Should Wall Street Fret Eliot Spitzer’s Return to Politics?

Joe Goldman  |

Elliot Spitzer, the former governor of New York who resigned amid a prostitution scandal, is seeking addition to New York City’s Comptroller ballot.

Spitzer will need New Yorkers to forgive his embarrassing conduct in 2008, and it remains to be seen how voters will react to his political comeback attempt. However, Wall Street is already reacting to the news with groans and objections.

As New York attorney general, Spitzer became Wall Street’s de facto chief of police. During his tenure, Spitzer sued mutual fund brokers and almost every major investment firm on Wall Street, accused AIG of fraud, and attacked NYSE CEO Richard Grasso’s pay package, among many other cases. Needless to say, Spitzer is not an ally of Wall Street.

The New York City Comptroller is essentially in charge of the city’s finances. Duties include auditing the financial performance of city agencies, issuing reports on the state of the city economy, marketing and selling municipal bonds, managing debt and pension funds, and making city-related fiscal recommendations, among others.

Consequently, Spitzer’s Comptroller duties would once again directly coincide with many of Wall Street’s operations, in which Spitzer could re-implement a crackdown on many financial practices. If elected, Spitzer could issue subpoenas and control the allocation of New York’s pension funds, much of which are invested in mutual funds and Wall Street investment banks.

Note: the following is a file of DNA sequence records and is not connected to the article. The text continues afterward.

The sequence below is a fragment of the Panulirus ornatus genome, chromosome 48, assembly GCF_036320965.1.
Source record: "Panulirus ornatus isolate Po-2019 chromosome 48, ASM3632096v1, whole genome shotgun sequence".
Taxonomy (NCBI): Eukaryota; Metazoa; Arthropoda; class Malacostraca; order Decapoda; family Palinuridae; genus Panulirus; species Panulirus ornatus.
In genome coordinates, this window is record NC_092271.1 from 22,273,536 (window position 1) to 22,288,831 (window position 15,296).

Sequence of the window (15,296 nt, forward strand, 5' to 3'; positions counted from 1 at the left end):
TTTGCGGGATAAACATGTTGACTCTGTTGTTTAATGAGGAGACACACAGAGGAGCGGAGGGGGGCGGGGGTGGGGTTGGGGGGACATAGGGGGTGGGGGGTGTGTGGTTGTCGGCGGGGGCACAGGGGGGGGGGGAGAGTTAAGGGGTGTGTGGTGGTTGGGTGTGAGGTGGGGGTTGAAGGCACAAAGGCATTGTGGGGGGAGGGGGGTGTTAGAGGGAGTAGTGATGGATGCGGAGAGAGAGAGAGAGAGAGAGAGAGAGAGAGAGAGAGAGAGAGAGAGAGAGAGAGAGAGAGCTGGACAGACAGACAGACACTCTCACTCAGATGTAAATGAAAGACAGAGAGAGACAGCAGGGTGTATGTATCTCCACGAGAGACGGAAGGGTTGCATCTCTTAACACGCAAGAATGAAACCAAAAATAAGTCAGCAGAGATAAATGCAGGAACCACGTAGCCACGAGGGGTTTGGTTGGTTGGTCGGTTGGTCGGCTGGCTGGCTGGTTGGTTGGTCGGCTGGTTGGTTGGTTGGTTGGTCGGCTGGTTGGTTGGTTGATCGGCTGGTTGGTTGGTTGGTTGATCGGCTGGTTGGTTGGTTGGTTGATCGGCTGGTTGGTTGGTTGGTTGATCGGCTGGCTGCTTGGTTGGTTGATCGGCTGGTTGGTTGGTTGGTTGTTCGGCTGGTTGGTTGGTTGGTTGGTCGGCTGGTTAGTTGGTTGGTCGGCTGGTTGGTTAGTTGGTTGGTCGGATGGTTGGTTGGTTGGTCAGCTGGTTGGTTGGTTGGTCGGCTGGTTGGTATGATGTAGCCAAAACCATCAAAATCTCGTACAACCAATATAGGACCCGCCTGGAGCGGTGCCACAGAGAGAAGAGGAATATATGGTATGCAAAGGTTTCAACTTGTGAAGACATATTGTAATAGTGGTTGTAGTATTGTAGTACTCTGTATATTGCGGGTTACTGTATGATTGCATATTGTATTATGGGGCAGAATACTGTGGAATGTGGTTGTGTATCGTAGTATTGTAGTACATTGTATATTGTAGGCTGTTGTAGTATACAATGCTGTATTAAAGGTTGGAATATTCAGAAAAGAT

Spitzer hopes that this political strategy appeals to the “little guy” who may feel overpowered by the influence and power of Wall Street, just like it did during the 1990’s and 2000’s.                                                                                                

However, financial executives have a lot of power and certainly a lot of money. When the election approaches this September, it’s safe to assume who could be funding the anti-Spitzer political campaign.

DISCLOSURE: The views and opinions expressed in this article are those of the authors, and do not represent the views of Readers should not consider statements made by the author as formal recommendations and should consult their financial advisor before making any investment decisions. To read our full disclosure, please go to:


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